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A Genetic Switch Could Be Key to a Long and Healthy Life

A single amino acid change in a tumour suppressor protein extends health while maintaining longevity in roundworms.

According to the World Health Organization, 1 in every 6 people or around 1.4 billion people worldwide will be aged at least 60 years by 2030. By 2050, this number will nearly double to 2.1 billion. While the increasing proportion of older people and length of life may be considered a human success story and a reason to celebrate medical advancements, population ageing has brought a new set of challenges. With older age, we are more likely to develop chronic illnesses and age-related diseases including but not limited to dementia, diabetes, heart, and pulmonary diseases simultaneously. Ageing is also characterised by the emergence of geriatric syndromes such as frailty, pressure ulcers, and urinary incontinence. Given these concerns, healthy ageing has become an important pillar of research to ensure that the additional years of life can be spent more meaningfully.

Recently, researchers at the Korea Advanced Institute of Science and Technology have uncovered important insights into how health span can be improved by regulating the activity of a special protein. Led by Professor Seung-Jae V. Lee from the Department of Biological Sciences, the team has discovered that a single amino acid change in the protein phosphatase and tension homolog (PTEN), a well-conserved tumour suppressor protein, can significantly prolong healthy periods while maintaining longevity. Their findings suggest that PTEN-targeted therapeutics may help promote healthy longevity.

In various species ranging from humans to roundworms, the insulin and insulin-like growth factor-1 (IGF-1) signalling (IIS) pathways regulate a number of physiological aspects. Notably, it is one of the most evolutionarily conserved ageing-related pathways and plays a crucial role in longevity. According to some studies, a genetic mutation in the insulin/IGF-1 receptor gene that causes a reduction in IIS successfully increased lifespan in model organism C. elegans. However, a decrease in IIS generally compromises health on several levels and impedes growth, motility, and reproduction.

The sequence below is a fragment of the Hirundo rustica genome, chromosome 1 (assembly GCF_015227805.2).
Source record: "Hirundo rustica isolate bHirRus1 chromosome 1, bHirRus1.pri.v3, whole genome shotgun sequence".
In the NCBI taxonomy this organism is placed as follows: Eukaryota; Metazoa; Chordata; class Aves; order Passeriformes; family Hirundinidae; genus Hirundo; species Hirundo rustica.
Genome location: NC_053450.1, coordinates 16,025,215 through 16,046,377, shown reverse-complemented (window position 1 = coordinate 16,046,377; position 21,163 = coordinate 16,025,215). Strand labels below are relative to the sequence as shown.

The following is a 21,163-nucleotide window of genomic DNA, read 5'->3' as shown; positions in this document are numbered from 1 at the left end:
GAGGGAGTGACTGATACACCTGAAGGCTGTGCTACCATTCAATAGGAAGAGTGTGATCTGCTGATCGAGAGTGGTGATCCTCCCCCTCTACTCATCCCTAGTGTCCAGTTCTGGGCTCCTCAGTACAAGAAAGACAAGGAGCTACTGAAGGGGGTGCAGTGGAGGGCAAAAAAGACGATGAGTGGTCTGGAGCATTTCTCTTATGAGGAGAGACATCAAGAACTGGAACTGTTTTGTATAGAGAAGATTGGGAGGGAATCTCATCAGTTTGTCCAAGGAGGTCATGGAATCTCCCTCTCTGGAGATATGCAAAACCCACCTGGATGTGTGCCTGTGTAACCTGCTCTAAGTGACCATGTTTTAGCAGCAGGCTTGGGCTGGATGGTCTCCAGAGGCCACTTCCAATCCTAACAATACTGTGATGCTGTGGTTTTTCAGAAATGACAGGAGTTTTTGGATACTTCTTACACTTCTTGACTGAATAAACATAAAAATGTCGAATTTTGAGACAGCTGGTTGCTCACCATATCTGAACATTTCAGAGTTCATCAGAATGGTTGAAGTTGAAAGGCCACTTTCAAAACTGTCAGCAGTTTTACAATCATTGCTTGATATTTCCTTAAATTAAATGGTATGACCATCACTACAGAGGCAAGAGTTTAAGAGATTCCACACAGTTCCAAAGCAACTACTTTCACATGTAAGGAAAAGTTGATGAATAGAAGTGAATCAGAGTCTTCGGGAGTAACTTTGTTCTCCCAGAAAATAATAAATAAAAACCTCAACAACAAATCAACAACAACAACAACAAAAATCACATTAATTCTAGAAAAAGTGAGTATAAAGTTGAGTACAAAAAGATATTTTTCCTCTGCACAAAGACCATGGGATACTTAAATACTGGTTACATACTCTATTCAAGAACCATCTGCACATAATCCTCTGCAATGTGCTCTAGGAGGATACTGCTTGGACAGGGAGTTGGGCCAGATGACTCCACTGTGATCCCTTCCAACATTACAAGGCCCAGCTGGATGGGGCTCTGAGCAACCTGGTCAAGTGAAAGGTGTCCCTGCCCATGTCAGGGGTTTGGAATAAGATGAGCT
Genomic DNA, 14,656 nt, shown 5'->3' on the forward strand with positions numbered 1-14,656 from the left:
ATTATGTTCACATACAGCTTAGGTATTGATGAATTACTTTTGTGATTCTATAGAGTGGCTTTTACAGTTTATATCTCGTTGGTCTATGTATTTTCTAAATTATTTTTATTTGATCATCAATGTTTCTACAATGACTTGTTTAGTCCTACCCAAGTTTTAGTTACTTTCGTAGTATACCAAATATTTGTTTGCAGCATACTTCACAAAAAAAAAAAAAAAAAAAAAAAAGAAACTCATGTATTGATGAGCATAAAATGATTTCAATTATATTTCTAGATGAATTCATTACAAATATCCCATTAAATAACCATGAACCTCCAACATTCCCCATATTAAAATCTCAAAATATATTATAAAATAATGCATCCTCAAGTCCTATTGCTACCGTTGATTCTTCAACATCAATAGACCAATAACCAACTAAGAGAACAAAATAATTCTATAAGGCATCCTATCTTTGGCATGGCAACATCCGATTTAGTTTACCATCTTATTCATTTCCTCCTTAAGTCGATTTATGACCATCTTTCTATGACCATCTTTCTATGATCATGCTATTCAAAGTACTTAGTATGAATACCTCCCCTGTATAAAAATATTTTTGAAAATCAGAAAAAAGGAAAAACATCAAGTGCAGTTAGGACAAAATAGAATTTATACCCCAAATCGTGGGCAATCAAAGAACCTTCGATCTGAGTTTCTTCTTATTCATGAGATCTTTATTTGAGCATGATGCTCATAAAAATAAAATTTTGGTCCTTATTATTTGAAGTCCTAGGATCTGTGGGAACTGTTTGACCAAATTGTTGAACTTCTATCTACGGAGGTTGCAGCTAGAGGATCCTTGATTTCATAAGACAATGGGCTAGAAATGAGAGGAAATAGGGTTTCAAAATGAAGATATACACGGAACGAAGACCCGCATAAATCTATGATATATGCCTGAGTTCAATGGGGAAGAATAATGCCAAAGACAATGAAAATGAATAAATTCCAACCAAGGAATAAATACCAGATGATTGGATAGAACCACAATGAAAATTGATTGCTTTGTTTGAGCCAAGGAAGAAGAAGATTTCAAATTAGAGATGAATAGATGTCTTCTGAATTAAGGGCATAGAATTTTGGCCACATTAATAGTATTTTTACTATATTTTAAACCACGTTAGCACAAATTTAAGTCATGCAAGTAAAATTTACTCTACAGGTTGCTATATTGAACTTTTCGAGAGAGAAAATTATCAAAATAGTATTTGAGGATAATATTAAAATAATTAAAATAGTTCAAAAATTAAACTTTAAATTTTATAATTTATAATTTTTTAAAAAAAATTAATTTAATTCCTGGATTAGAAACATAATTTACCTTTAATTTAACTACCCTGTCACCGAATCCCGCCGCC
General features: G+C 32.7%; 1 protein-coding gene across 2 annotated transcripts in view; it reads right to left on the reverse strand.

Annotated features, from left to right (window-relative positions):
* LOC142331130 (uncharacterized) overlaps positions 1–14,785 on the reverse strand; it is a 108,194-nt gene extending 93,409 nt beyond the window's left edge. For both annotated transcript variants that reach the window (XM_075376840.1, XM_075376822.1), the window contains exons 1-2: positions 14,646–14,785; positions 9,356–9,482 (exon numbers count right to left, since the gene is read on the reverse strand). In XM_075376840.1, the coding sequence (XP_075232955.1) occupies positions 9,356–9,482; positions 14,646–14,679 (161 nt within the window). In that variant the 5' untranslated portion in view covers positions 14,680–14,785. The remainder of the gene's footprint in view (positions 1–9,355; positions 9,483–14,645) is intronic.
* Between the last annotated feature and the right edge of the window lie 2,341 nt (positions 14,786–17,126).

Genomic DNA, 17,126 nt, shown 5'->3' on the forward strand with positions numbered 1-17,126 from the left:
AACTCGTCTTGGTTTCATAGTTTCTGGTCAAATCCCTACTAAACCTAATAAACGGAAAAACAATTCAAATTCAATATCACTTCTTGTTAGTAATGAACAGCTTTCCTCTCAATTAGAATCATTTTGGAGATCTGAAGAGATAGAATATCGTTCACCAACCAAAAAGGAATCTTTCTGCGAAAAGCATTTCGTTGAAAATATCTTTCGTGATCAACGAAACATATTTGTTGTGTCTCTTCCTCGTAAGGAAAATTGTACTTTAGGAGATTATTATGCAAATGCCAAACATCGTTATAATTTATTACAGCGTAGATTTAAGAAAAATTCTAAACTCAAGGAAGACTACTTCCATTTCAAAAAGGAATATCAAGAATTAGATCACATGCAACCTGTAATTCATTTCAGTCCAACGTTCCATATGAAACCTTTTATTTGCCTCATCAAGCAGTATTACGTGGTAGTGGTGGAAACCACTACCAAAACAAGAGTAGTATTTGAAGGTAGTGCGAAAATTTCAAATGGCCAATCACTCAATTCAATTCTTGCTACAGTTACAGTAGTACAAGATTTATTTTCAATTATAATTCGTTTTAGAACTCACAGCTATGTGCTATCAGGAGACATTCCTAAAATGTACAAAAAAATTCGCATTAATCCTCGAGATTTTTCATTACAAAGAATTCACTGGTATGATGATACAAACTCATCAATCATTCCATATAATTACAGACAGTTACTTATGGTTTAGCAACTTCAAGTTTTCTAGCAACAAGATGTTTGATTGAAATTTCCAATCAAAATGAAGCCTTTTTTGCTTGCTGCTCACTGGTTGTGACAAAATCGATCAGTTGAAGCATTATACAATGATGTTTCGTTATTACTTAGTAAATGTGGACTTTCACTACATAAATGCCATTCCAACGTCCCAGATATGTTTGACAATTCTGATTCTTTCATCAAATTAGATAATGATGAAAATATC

To uncouple the link between longevity and poor health, Prof. Lee and colleagues examined how genetic changes in particular parts of the IIS could affect health and lifespan in C. elegans. The team studied daf-18, which encodes a worm ortholog of PTEN phosphatase. Through a large-scale mutagenesis screen, they discovered that a specific daf-18 mutation that changes a cysteine to tyrosine in the PTEN protein successfully improved health while retaining IIS reduction-induced longevity.

In particular, the single amino acid change maintained the long lifespan, enhanced immunity, and improved the reduced motility of mutated adult C. elegans. It was also reported to cause a delicate recalibration of IIS activity – protein phosphatase activity was maintained while lipid phosphatase activity was reduced. Moreover, this mutation partially maintained the activity of the longevity-promoting transcription factor Forkhead Box O (FOXO) protein but prevented the upregulation of the NRF2 transcription factor. The combination of these effects supported healthy longevity in animals with reduced IIS.

Having presented valuable insights into how PTEN can coordinate animal health and longevity, the team is excited about the implications of their findings for developing therapeutics and potential strategies to safely promote healthy ageing.

“Our study raises the exciting possibility of simultaneously promoting longevity and health in humans by slightly tweaking the activity of one protein, PTEN,” said Prof. Lee. [APBN]

Source: Park et al. (2021). A PTEN variant uncouples longevity from impaired fitness in Caenorhabditis elegans with reduced insulin/IGF-1 signaling. Nature Communications, 12, 5631.